Are Fantasy Heroes “Super”?
As usual, I’m starting this off with a little bit of an update. I was really happy with my first Superhero Shorts article, taking a look at a brand new video that has just come out, and I’ve gotten to talk to two other video creators. This Saturday I’ll be featuring the video “Wolverine’s Claws Suck” by the video team of Greg and Lou from YouTube, and next Saturday I’ll be featuring Batman: Dead End by Sandy Collora. I’ve been really happy with the people that have gotten back to me and answered my questions, I hope the trend continues. As far as upcoming movies, Thursday is Batman: The Movie. I’m hoping to have another video with my daughter Jena talking about it, but I haven’t filmed it yet, so she might not cooperate, and I haven’t yet decided what two movies I’m going to watch to finish out the month, though I may end up watching Sky High and Zoom. But today, I’ll be talking a little bit about a couple other movies.
Over the past couple of weeks, I’ve watched two movies that I really enjoyed but I decided they don’t fit my self imposed theme for this site, even though they are a pretty close fit to a certain extent. So I thought I’d take a little closer look at them in a blog post rather than a review and try and deconstruct the fantasy hero and see how he compares to the modern superhero. By the way, the movies in question are Percy Jackson and the Olympians: The Lightning Thief, and The Sorcerer’s Apprentice. Between the two of them, I enjoyed Percy Jackson a little bit better, and I’m glad that they are moving ahead with a sequel. And especially when comparing Nicolas Cage movies, I was still pleasantly surprised by The Sorcerer’s Apprentice.
Some people may say that the modern superhero draws a lot from ancient myths and legends. Instead of legendary demigods and warriors, they are replaced by crimefighters and superheroes. Hercules is a classic example, he was half god, had strength greater than any man, and made a name for himself by doing dozens of heroic deeds. Let’s break that down a little bit and see how it relates to a similar superhero, let’s go with Superman. Hercules was half god, in other words he came from a different race of beings with extraordinary powers and was not the same as the mere mortals that he lived with. Superman was Kryptonian, he also came from a different race of beings with extraordinary powers. They both had great strength, were celebrated by the general public as a hero. The two main differences are that Hercules was from ancient times and his story hasn’t really been updated, aside from his Marvel comics version which I am not familiar with except for the fact that it exists. Superman lives in modern times, and his story is seemingly constantly updated. The other difference is that Superman has an alter ego in Clark Kent. Hercules is always Hercules.
But that’s Hercules and Superman, let’s get down to the specifics of Percy Jackson and the Sorcerer’s Apprentice. And since I can’t remember the character’s name, I’ll just call him Jay imnotgoingtotryspellinghislastname. Both of these movies are what I like to think of as fantasy movies. There’s magic, there’s Greek gods, there’s swordfighting, there’s dragons. At first glance, they are both very clearly not superhero movies. Are they? One of the two differences I mentioned between Hercules and Superman is that Hercules takes place in ancient times, and Superman takes place in modern times. That’s solved easily enough because both of these movies take place in modern times. Percy Jackson’s conceit is that the ancient gods are still around, but they hide their presence from the general populace, and those that are aware of them use illusion when in the real world, or stay together in hidden places within the real world. The Sorcerer’s Apprentice’s conceit is that there are very few sorcerers left in the world and they conceal their magic within illusions to stay unnoticed by the general populace.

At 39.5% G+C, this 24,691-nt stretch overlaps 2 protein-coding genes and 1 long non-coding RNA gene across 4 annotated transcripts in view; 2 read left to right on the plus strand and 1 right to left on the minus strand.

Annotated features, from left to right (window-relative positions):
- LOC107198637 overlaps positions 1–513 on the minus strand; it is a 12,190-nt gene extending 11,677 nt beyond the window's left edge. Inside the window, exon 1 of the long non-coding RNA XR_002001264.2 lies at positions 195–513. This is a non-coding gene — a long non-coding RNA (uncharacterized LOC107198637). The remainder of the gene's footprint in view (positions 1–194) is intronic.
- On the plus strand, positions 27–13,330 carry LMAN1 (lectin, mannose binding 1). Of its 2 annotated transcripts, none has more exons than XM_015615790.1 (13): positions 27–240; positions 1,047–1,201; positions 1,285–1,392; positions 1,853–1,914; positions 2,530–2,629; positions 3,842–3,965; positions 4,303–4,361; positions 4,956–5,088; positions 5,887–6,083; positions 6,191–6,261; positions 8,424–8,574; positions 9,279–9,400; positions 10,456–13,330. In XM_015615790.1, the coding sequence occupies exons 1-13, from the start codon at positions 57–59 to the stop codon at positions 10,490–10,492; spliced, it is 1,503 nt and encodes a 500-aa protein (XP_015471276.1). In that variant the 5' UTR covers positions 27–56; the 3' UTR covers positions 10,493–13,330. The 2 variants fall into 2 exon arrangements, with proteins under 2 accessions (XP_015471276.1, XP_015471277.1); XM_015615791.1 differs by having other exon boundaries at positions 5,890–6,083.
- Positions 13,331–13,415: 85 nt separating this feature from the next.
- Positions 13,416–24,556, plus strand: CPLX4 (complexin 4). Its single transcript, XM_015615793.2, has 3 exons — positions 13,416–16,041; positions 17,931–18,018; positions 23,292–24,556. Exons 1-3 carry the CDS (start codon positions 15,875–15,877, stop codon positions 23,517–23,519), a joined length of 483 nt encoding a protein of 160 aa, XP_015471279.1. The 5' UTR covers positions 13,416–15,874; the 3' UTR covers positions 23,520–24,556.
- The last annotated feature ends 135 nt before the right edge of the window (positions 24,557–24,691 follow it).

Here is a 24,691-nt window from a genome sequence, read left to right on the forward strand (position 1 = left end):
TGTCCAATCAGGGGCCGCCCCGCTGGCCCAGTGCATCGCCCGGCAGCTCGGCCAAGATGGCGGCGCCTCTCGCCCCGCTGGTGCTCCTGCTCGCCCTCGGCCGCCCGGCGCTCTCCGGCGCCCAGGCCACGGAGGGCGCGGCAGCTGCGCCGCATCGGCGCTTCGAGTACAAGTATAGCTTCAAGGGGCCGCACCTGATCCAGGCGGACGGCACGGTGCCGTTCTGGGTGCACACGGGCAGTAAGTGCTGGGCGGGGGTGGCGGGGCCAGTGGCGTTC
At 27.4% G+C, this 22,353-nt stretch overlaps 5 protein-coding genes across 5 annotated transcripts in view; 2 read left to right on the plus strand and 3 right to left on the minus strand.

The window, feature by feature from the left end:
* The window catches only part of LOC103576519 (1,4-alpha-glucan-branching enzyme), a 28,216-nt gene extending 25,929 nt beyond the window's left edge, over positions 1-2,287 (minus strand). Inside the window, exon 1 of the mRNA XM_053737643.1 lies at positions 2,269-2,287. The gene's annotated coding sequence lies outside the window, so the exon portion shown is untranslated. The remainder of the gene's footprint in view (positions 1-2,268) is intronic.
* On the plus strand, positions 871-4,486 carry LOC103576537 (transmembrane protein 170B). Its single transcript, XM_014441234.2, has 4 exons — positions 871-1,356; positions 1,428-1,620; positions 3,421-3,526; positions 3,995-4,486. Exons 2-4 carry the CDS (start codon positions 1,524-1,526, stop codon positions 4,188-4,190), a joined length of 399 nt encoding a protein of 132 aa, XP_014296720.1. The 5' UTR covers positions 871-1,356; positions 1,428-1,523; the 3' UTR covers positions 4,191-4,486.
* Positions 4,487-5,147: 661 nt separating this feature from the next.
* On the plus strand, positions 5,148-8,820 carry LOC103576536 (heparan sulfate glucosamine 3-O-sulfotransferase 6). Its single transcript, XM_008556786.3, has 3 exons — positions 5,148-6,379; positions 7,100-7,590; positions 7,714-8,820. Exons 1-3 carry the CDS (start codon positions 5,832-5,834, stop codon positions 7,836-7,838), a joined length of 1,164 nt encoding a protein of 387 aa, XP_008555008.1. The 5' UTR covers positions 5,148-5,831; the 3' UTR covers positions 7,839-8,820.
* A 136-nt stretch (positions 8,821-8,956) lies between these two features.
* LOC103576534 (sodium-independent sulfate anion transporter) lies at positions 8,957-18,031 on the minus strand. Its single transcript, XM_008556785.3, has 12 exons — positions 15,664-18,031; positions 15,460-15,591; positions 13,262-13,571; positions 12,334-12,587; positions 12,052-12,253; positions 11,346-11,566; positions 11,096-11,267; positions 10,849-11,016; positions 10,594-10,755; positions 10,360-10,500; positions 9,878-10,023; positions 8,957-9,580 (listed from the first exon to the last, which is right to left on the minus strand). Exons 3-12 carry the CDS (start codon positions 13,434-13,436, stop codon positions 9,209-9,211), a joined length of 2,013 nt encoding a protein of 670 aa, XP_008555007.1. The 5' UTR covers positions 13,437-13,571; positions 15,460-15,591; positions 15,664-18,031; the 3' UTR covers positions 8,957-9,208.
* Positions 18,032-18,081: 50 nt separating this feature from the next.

The second part of the equation that is missing to some degree is the secret identity. Both Percy Jackson and Dave use their real names in their movies. Yes I had to look up Jay’s character’s name because that sentence doesn’t make as much sense otherwise. There is a hint of a secret identity in both of the movies, much more so in Sorcerer’s Apprentice. Dave initially hides his magic from his love interest for most of the movie, pretending that Nicolas Cage is merely his Uncle rather than his sorcerer master. But at the end, he reveals his magic to her when she is used as bait by the villain sorcerer. In Percy Jackson, it’s actually the people around Percy that have the secret identities. Both his satyr protector and his centaur teacher are watching over him in the real world before he realizes his true identity, but at the end of the movie, Percy chooses to live in the hidden portion of the real world where everyone knows his true, heroic identity.
Both Percy Jackson and Dave have extraordinary abilities, and perform extremely heroic tasks, and yet at the end of the day, I still don’t really think of either of them as superheroes. When I talked about what defines a superhero, I mentioned the costume, or at least a persona. In both of these movies, neither character takes on a different persona to make them into a hero, instead they find the strength to make themselves heroes, rather than to hide behind a different costume and a name. Aside from that, there’s also an elusive style that’s just not there. I can’t quite put my finger on it, and I don’t believe it’s just about the costume, but there’s just something different between these two heroes and a couple of superheroes. If you have a theory, I’d love to hear it right here in the comments section. Until next time, this has been Bubbawheat for Flights, Tights, and Movie Nights.